He inspired the design debate
A warm July evening in 1987 in Berlin. Nine men are sitting on a panel, designers, an art historian, a Werkbund representative, journalists, and ex-Ulm staff Max Bill, Herbert Lindinger and Tomás Maldonado. The topic for discussion was “Ulm – and now what?”. That afternoon, the retrospective on “Ulm… the Morality of Objects” had opened in the Bauhaus Archive. It was, 19 years after HfG Ulm closed its doors forever, the first coherent show that offered a comprehensive account of the history of the design college. One of the nine was Michael Erlhoff. Since the beginning of the year he had been Managing Director of the German Design Council in Frankfurt. And now his film was screening which, like the exhibition, was called “Ulm – the Morality of Objects”.
Can objects have a morality? Can morality be designed? Michael Erlhoff set out to compare the intentions of the Ulm staff such as they developed in reference to their “strange objects” – and he certainly did not mean the term pejoratively – with themes from Romanticism. I was only able to follow his argument to a limited extent. I was just starting on the basis of the marvelous exhibition catalog, which Erlhoff had helped conceive, to grasp what HfG Ulm might possibly have been, what sources it drew on, what drove it forward, and why it possibly failed. And now this: Romanticism!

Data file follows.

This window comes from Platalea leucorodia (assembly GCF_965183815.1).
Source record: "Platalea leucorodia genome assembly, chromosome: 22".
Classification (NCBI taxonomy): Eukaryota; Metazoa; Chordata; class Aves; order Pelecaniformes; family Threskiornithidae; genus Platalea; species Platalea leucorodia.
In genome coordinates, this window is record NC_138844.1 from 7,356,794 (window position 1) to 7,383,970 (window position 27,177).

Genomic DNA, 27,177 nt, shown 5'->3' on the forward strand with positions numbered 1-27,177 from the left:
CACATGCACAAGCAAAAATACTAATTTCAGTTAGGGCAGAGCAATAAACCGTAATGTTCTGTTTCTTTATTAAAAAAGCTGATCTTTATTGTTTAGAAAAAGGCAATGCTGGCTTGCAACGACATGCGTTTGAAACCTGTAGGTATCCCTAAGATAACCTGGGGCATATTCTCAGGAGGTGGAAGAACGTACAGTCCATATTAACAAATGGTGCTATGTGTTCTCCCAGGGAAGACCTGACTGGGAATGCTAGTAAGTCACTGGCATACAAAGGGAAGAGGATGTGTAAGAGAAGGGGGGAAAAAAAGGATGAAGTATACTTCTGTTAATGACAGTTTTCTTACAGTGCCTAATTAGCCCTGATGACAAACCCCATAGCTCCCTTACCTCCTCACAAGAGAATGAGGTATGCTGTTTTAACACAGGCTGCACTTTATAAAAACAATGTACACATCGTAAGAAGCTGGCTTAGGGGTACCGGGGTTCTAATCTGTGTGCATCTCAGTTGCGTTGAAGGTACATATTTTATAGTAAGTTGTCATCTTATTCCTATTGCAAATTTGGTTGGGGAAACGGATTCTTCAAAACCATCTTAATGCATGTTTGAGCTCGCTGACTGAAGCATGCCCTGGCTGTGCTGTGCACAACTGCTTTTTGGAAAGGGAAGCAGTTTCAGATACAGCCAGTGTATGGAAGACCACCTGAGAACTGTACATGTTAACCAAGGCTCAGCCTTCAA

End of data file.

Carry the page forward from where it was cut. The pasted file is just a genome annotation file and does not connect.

The initial irritation soon gave way to enthusiasm. On my return to Frankfurt, where I lived at the time, I encountered Erlhoff again, he invited me and my colleague Fabian Wurm to the Council. He had arranged a series of events there with which he was trying to shed light on other aspects of the HfG story. Lectures and an HfG “Synchronopsis”, that represented events at the college visually parallel to occurrences in politics and cultures of the time, were all to be experienced in the Council’s premises. And activities also included joint presentations by Michael Erlhoff and his partner Uta Brandes. Things were defined by thematic seriousness and entertaining gestures. For example, when Erlhoff lectured ad hoc on concepts that Brandes, who moderated, had just teased out of the audience. His quick wit and extraordinarily broad set of references, which included art, literature, advertising, technology, and society, was an enjoyable and stimulating combination and continued to have an impact well after the particular evening.
Yet the one or other visitor responded with annoyance or defensiveness, something that could lead to a friendly dispute or to ignorance. After a few conversations, Michael Erlhoff asked us whether we wanted to become editors of “Design Report”, the journal he had just founded. DIt would not be a lot of work, he suggested, as it would only come out once every two months. The prevailing mood at the German Design Council was that of a start-up, the only difference being that there was no venture capitalist bankrolling things. The extremely sparse financing stemmed from the State of Hessen Ministry of Economic Affairs and the Federal Ministry of Economics as well as from international projects that Michael Erlhoff conceived. Unforgettable are the conversations at Nick Roericht's bar tables with Michael Erlhoff, Uta Brandes, the fellow campaigners in the council and with many interesting visitors who came there.